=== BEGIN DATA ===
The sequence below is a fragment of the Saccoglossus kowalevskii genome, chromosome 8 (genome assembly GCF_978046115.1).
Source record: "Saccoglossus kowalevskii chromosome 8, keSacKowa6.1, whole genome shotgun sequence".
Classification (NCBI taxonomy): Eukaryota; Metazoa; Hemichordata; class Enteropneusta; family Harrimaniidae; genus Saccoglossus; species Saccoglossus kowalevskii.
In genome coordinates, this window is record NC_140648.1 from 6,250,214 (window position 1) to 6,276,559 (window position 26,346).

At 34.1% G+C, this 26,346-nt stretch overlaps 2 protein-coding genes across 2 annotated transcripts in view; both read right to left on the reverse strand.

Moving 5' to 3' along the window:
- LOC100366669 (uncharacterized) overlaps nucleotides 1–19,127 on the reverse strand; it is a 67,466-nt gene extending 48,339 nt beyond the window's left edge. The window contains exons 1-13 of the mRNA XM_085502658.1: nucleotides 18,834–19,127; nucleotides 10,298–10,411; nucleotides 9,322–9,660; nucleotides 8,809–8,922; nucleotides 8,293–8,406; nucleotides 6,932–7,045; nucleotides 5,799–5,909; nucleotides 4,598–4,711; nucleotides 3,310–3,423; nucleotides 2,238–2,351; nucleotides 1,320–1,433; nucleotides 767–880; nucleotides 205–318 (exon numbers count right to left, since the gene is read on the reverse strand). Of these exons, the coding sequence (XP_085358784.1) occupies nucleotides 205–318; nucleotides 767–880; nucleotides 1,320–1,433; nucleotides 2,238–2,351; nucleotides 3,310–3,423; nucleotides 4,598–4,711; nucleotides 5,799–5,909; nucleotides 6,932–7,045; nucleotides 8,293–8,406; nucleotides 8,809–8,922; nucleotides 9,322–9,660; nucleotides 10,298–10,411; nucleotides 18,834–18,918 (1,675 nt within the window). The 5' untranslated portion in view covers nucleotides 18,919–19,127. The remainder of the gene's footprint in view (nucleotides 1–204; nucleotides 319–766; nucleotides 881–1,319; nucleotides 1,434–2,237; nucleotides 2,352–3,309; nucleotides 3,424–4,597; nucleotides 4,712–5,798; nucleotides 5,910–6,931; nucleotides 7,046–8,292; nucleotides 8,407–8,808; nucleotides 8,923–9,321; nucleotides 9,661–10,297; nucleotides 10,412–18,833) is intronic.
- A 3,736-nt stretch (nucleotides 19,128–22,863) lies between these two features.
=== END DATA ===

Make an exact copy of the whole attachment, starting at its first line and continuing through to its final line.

The sequence below is a fragment of the Saccoglossus kowalevskii genome, chromosome 8 (genome assembly GCF_978046115.1).
Source record: "Saccoglossus kowalevskii chromosome 8, keSacKowa6.1, whole genome shotgun sequence".
Classification (NCBI taxonomy): Eukaryota; Metazoa; Hemichordata; class Enteropneusta; family Harrimaniidae; genus Saccoglossus; species Saccoglossus kowalevskii.
In genome coordinates, this window is record NC_140648.1 from 6,250,214 (window position 1) to 6,276,559 (window position 26,346).

At 34.1% G+C, this 26,346-nt stretch overlaps 2 protein-coding genes across 2 annotated transcripts in view; both read right to left on the reverse strand.

Moving 5' to 3' along the window:
- LOC100366669 (uncharacterized) overlaps nucleotides 1–19,127 on the reverse strand; it is a 67,466-nt gene extending 48,339 nt beyond the window's left edge. The window contains exons 1-13 of the mRNA XM_085502658.1: nucleotides 18,834–19,127; nucleotides 10,298–10,411; nucleotides 9,322–9,660; nucleotides 8,809–8,922; nucleotides 8,293–8,406; nucleotides 6,932–7,045; nucleotides 5,799–5,909; nucleotides 4,598–4,711; nucleotides 3,310–3,423; nucleotides 2,238–2,351; nucleotides 1,320–1,433; nucleotides 767–880; nucleotides 205–318 (exon numbers count right to left, since the gene is read on the reverse strand). Of these exons, the coding sequence (XP_085358784.1) occupies nucleotides 205–318; nucleotides 767–880; nucleotides 1,320–1,433; nucleotides 2,238–2,351; nucleotides 3,310–3,423; nucleotides 4,598–4,711; nucleotides 5,799–5,909; nucleotides 6,932–7,045; nucleotides 8,293–8,406; nucleotides 8,809–8,922; nucleotides 9,322–9,660; nucleotides 10,298–10,411; nucleotides 18,834–18,918 (1,675 nt within the window). The 5' untranslated portion in view covers nucleotides 18,919–19,127. The remainder of the gene's footprint in view (nucleotides 1–204; nucleotides 319–766; nucleotides 881–1,319; nucleotides 1,434–2,237; nucleotides 2,352–3,309; nucleotides 3,424–4,597; nucleotides 4,712–5,798; nucleotides 5,910–6,931; nucleotides 7,046–8,292; nucleotides 8,407–8,808; nucleotides 8,923–9,321; nucleotides 9,661–10,297; nucleotides 10,412–18,833) is intronic.
- A 3,736-nt stretch (nucleotides 19,128–22,863) lies between these two features.